Chinese crackdown on money laundering in Macau

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Macau’s government will require facial-recognition and identity-card checks for cash withdrawals made on China UnionPay bank cards, a move aimed at tackling money laundering and terrorism financing in the gambling hub.

The changes will be phased in at all ATMs in the territory and will apply to bank cards from mainland China, the Macau government said. It didn’t provide a timeframe.

Capital outflows have threatened to depress China’s currency and its capital reserves. The announcement came as Zhang Dejiang, a top-ranking Communist Party official and chairman of China’s National People’s Congress, arrived in Macau for a three-day visit. Beijing has grown increasingly concerned about capital flight, clamping down on Chinese investment overseas and more heavily scrutinising bitcoin trading that can be used by investors to move money out of China.

State-run UnionPay dominates China’s card-processing network, which means Macau’s restrictions apply to the vast majority of mainland Chinese bank cards. UnionPay didn’t respond to a request for comment.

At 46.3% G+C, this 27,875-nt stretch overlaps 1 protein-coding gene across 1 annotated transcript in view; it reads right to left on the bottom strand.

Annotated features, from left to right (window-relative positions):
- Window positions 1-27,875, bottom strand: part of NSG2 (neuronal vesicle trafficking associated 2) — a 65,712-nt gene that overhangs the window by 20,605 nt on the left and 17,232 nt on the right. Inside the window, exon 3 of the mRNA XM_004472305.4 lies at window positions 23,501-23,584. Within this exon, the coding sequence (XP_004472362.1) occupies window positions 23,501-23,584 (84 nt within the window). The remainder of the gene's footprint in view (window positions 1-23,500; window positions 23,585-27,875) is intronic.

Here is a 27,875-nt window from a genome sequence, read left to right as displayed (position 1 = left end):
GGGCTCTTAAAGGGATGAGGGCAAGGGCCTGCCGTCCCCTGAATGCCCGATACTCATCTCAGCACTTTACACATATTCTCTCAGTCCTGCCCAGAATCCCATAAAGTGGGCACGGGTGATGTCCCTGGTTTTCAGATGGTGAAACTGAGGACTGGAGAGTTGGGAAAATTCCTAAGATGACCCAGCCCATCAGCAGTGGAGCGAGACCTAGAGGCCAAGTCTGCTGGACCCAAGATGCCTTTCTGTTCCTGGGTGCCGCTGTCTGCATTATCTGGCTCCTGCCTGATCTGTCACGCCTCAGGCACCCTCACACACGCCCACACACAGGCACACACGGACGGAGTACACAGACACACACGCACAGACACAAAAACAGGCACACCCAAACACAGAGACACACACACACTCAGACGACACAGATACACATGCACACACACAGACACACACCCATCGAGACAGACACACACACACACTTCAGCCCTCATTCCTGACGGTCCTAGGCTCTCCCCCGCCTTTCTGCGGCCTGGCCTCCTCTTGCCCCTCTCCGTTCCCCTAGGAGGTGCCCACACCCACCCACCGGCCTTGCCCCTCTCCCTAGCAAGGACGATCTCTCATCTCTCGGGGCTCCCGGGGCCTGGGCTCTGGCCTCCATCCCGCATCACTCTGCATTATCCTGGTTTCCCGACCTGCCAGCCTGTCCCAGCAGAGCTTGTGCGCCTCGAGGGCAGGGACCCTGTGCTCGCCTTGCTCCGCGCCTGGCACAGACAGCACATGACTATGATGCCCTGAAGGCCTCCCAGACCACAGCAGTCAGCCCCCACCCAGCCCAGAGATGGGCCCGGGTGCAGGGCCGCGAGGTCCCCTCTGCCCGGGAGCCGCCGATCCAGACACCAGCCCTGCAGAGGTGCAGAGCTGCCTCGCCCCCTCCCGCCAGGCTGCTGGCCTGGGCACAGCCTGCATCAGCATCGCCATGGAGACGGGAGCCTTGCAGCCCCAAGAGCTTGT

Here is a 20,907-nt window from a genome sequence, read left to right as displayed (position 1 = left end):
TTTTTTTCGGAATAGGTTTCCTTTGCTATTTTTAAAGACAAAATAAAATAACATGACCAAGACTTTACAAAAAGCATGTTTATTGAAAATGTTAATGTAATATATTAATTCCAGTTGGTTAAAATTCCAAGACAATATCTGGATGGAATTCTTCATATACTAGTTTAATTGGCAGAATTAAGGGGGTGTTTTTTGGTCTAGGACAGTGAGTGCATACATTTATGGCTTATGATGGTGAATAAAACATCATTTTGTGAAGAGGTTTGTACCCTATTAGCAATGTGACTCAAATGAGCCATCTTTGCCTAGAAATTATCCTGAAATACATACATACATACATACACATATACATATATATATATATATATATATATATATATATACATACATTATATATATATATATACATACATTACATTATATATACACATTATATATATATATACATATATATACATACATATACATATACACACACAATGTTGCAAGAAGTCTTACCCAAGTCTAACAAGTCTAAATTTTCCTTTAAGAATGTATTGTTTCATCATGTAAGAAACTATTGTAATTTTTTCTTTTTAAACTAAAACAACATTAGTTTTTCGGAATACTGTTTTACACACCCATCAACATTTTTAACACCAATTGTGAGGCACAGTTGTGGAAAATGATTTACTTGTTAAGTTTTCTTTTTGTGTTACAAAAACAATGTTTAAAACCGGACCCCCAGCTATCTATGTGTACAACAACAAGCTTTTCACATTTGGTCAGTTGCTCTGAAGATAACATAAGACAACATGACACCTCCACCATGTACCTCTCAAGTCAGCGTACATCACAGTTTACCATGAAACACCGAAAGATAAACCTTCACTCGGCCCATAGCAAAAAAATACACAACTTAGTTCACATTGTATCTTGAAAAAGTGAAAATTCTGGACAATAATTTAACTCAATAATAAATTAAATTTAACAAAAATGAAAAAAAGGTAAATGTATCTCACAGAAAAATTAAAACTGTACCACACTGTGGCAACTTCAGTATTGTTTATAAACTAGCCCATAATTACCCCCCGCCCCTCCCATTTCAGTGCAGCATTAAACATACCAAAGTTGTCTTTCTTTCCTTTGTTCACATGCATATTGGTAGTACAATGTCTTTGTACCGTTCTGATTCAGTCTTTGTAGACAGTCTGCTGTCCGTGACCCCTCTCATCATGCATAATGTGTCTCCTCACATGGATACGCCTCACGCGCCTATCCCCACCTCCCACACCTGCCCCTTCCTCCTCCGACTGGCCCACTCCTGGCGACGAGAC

High-spenders from the mainland, where gambling is illegal, are among the top sources of visitors to Macau, a special administrative region of China.

Macau’s gambling revenues have been picking up after a long decline due to a nationwide corruption crackdown by Chinese President Xi Jinping. In April, gross gambling revenue rose 16 per cent to 20.2 billion patacas ($3.44bn) compared with a year earlier, as highrollers returned to the gambling mecca.

Also in April, China’s foreign-exchange reserves increased by $US20.45bn from the previous month to $US3.03 trillion ($4 trillion) — their third consecutive rise — as Beijing tightened capital outflows. The reserves had dipped below $US3 trillion in January, near a six-year low.

Macau’s use of facial-recognition technology mimics a move on the mainland. Such technologies, while controversial, are being discussed by Beijing and local governments as a solution for everything from preventing too much toilet paper from being dispensed in public rest rooms to allowing entry to tourist spots.

By KATHY CHU

The Wall Street Journal

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